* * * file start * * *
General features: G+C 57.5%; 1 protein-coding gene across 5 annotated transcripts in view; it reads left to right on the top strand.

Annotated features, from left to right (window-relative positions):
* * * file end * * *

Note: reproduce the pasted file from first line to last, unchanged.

General features: G+C 57.5%; 1 protein-coding gene across 5 annotated transcripts in view; it reads left to right on the top strand.

Annotated features, from left to right (window-relative positions):